Biden says ‘butcher’ Putin ‘can’t stay in power’

US President Joe Biden and Russian President Vladimir Putin. PHOTOS FROM THE REUTERS FILE

WARSAW — US President Joe Biden lambasted Vladimir Putin on Saturday for the month-long war in Ukraine, bluntly calling the Russian leader a “butcher” who “cannot stay in power”.

In an impassioned speech from the Royal Castle in Warsaw, delivered after meeting with top Ukrainian ministers in Poland and speaking earlier with NATO and EU allies about the conflict, Biden put Russia on sharp warning: “Don’t even think about moving on a single inch of NATO. territory.”

Although the White House moved quickly to temper Biden’s unprecedented comments about Putin – insisting the US leader was not seeking ‘regime change’ in Russia and referring to Putin’s influence over neighbors of the region – the Kremlin has clearly expressed its displeasure.

Personal attacks, one official said, “reduced the window of opportunity” for bilateral relations.

Biden coupled his harsh words to Putin with a pointed attempt to appeal to ordinary Russians, saying they were “not our enemy” and urging them to blame their president for the heavy sanctions imposed by the West.

He reassured Ukrainians in the public and elsewhere, at a time when nearly four million of them have been driven from their country. “We are on your side,” he said.

Biden also questioned Russia’s signal that it might reduce its war targets to focus on eastern Ukraine – even as two Russian missile strikes hit the western part of the country.

The president said he was “not sure” whether Moscow had indeed changed its goals, which he said had so far resulted in a “strategic failure”.

Two Russian missiles have already hit a fuel depot in Lviv, western Ukraine, a rare attack on a town just 70 kilometers (45 miles) from the Polish border, which has escaped serious fighting.

At least five people were injured, regional governor Maksym Kozytsky said, as AFP reporters in the city center saw plumes of thick black smoke.

Putin sent troops to Ukraine on February 24, promising to destroy the country’s military and overthrow pro-Western President Volodymyr Zelensky.

But his army made little progress in capturing key towns, and it struck hospitals, apartment buildings and schools in increasingly deadly attacks on civilians.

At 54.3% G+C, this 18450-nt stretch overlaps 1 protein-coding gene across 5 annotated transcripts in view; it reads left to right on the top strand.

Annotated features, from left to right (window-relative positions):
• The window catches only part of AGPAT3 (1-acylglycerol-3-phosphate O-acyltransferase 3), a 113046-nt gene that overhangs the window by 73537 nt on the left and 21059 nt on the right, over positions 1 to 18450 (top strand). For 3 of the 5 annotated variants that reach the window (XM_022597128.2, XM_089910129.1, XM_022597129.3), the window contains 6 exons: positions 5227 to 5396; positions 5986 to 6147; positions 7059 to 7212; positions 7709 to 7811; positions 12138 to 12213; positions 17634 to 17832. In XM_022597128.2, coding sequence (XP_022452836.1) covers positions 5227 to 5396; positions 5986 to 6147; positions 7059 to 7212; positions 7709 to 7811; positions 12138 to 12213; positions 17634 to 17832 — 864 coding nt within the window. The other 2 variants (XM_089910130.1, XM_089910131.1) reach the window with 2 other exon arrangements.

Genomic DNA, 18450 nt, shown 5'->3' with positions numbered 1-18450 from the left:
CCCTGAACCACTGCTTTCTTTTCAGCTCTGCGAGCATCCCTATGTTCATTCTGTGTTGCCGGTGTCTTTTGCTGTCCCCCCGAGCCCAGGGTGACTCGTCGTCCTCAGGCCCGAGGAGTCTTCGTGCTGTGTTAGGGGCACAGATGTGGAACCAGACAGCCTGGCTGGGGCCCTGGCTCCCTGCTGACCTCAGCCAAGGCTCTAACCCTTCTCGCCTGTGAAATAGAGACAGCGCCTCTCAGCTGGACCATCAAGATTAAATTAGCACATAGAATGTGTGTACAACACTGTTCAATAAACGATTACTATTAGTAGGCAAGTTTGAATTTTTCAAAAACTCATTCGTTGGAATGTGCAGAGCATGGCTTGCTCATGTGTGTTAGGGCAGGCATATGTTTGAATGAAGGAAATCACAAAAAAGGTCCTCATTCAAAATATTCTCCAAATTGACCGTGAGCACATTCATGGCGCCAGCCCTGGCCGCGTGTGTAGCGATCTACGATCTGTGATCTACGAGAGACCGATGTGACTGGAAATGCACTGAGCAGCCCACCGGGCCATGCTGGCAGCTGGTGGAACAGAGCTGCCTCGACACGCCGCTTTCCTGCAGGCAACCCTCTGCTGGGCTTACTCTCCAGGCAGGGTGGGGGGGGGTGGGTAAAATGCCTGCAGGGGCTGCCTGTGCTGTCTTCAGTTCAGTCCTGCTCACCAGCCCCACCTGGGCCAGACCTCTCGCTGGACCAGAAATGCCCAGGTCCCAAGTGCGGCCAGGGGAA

Biden, who was wrapping up a whirlwind visit to Poland after holding a series of urgent summits in Brussels with Western allies, earlier met Ukrainian Foreign Minister Dmytro Kuleba and Defense Minister Oleksii Reznikov in Warsaw in a blunt display of support in Kyiv.

The two ministers had made a rare trip outside Ukraine for face-to-face talks, a potential sign of growing confidence in their fight against Russian forces.

In a possible change to a plan to transfer Soviet-era fighter jets from Poland to kyiv to bolster Ukraine’s firepower in the skies – rejected last month by the Pentagon as too “risk high” – Kuleba said the United States no longer opposes it.

“As far as we can conclude, the ball is now on the Polish side,” Kuleba said in written comments to AFP after the encounter.

In a video address, Zelensky reiterated a call for planes while urging allies to supply more weapons to Ukraine.

“We need more ammunition. We need it to protect not only Ukraine but also other Eastern European countries that Russia was threatening to invade,” he said.

“At the meeting…with our American colleagues in Poland, we again clarified things,” he said.

“What is NATO doing? Is it led by Russia? What are they waiting for? It’s been 31 days. We only ask for one percent of what NATO has, nothing more.

US Secretary of State Antony Blinken meanwhile announced an additional $100 million in aid to help Ukrainian police and border guards purchase armored vehicles, equipment and medical supplies, according to a statement.

“Hide the Losses”